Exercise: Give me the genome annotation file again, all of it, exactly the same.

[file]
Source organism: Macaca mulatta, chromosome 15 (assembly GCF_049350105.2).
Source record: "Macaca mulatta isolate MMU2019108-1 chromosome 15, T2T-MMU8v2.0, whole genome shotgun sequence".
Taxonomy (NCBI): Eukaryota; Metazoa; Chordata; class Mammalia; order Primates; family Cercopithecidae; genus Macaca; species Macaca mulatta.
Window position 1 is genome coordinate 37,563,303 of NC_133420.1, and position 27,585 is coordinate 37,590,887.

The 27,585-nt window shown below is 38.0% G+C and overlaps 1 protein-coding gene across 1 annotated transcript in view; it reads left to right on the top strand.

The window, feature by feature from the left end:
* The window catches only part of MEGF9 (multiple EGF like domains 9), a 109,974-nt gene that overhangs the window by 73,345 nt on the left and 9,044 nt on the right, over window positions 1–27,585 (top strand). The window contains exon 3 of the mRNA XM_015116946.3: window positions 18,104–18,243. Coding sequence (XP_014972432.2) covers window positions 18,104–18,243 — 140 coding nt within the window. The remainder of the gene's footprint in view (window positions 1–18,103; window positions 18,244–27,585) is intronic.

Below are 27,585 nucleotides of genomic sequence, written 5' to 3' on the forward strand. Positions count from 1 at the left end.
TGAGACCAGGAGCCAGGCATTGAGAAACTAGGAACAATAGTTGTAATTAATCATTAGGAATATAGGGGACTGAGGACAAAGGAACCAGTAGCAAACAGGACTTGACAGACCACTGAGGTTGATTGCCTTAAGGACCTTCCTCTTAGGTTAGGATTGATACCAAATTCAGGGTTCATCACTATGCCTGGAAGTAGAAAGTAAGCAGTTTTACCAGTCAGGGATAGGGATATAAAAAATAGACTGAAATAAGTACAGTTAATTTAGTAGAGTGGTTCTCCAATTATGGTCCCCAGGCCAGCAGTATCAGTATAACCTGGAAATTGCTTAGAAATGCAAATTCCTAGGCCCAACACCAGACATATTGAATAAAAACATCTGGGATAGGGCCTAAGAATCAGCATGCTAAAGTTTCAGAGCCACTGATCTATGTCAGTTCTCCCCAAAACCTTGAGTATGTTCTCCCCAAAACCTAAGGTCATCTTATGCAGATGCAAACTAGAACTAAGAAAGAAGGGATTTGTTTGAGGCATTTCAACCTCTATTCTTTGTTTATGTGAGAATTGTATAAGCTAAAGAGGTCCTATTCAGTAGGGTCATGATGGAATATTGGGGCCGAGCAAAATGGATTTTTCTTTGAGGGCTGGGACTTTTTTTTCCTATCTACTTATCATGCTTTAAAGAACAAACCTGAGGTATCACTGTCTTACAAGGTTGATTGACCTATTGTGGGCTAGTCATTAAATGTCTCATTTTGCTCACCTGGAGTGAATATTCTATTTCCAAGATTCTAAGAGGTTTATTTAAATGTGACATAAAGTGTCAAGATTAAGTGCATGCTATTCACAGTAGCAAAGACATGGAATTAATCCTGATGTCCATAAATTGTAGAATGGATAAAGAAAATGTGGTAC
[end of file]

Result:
Source organism: Macaca mulatta, chromosome 15 (assembly GCF_049350105.2).
Source record: "Macaca mulatta isolate MMU2019108-1 chromosome 15, T2T-MMU8v2.0, whole genome shotgun sequence".
Taxonomy (NCBI): Eukaryota; Metazoa; Chordata; class Mammalia; order Primates; family Cercopithecidae; genus Macaca; species Macaca mulatta.
Window position 1 is genome coordinate 37,563,303 of NC_133420.1, and position 27,585 is coordinate 37,590,887.

The 27,585-nt window shown below is 38.0% G+C and overlaps 1 protein-coding gene across 1 annotated transcript in view; it reads left to right on the top strand.

The window, feature by feature from the left end:
* The window catches only part of MEGF9 (multiple EGF like domains 9), a 109,974-nt gene that overhangs the window by 73,345 nt on the left and 9,044 nt on the right, over window positions 1–27,585 (top strand). The window contains exon 3 of the mRNA XM_015116946.3: window positions 18,104–18,243. Coding sequence (XP_014972432.2) covers window positions 18,104–18,243 — 140 coding nt within the window. The remainder of the gene's footprint in view (window positions 1–18,103; window positions 18,244–27,585) is intronic.

Below are 27,585 nucleotides of genomic sequence, written 5' to 3' on the forward strand. Positions count from 1 at the left end.
TGAGACCAGGAGCCAGGCATTGAGAAACTAGGAACAATAGTTGTAATTAATCATTAGGAATATAGGGGACTGAGGACAAAGGAACCAGTAGCAAACAGGACTTGACAGACCACTGAGGTTGATTGCCTTAAGGACCTTCCTCTTAGGTTAGGATTGATACCAAATTCAGGGTTCATCACTATGCCTGGAAGTAGAAAGTAAGCAGTTTTACCAGTCAGGGATAGGGATATAAAAAATAGACTGAAATAAGTACAGTTAATTTAGTAGAGTGGTTCTCCAATTATGGTCCCCAGGCCAGCAGTATCAGTATAACCTGGAAATTGCTTAGAAATGCAAATTCCTAGGCCCAACACCAGACATATTGAATAAAAACATCTGGGATAGGGCCTAAGAATCAGCATGCTAAAGTTTCAGAGCCACTGATCTATGTCAGTTCTCCCCAAAACCTTGAGTATGTTCTCCCCAAAACCTAAGGTCATCTTATGCAGATGCAAACTAGAACTAAGAAAGAAGGGATTTGTTTGAGGCATTTCAACCTCTATTCTTTGTTTATGTGAGAATTGTATAAGCTAAAGAGGTCCTATTCAGTAGGGTCATGATGGAATATTGGGGCCGAGCAAAATGGATTTTTCTTTGAGGGCTGGGACTTTTTTTTCCTATCTACTTATCATGCTTTAAAGAACAAACCTGAGGTATCACTGTCTTACAAGGTTGATTGACCTATTGTGGGCTAGTCATTAAATGTCTCATTTTGCTCACCTGGAGTGAATATTCTATTTCCAAGATTCTAAGAGGTTTATTTAAATGTGACATAAAGTGTCAAGATTAAGTGCATGCTATTCACAGTAGCAAAGACATGGAATTAATCCTGATGTCCATAAATTGTAGAATGGATAAAGAAAATGTGGTAC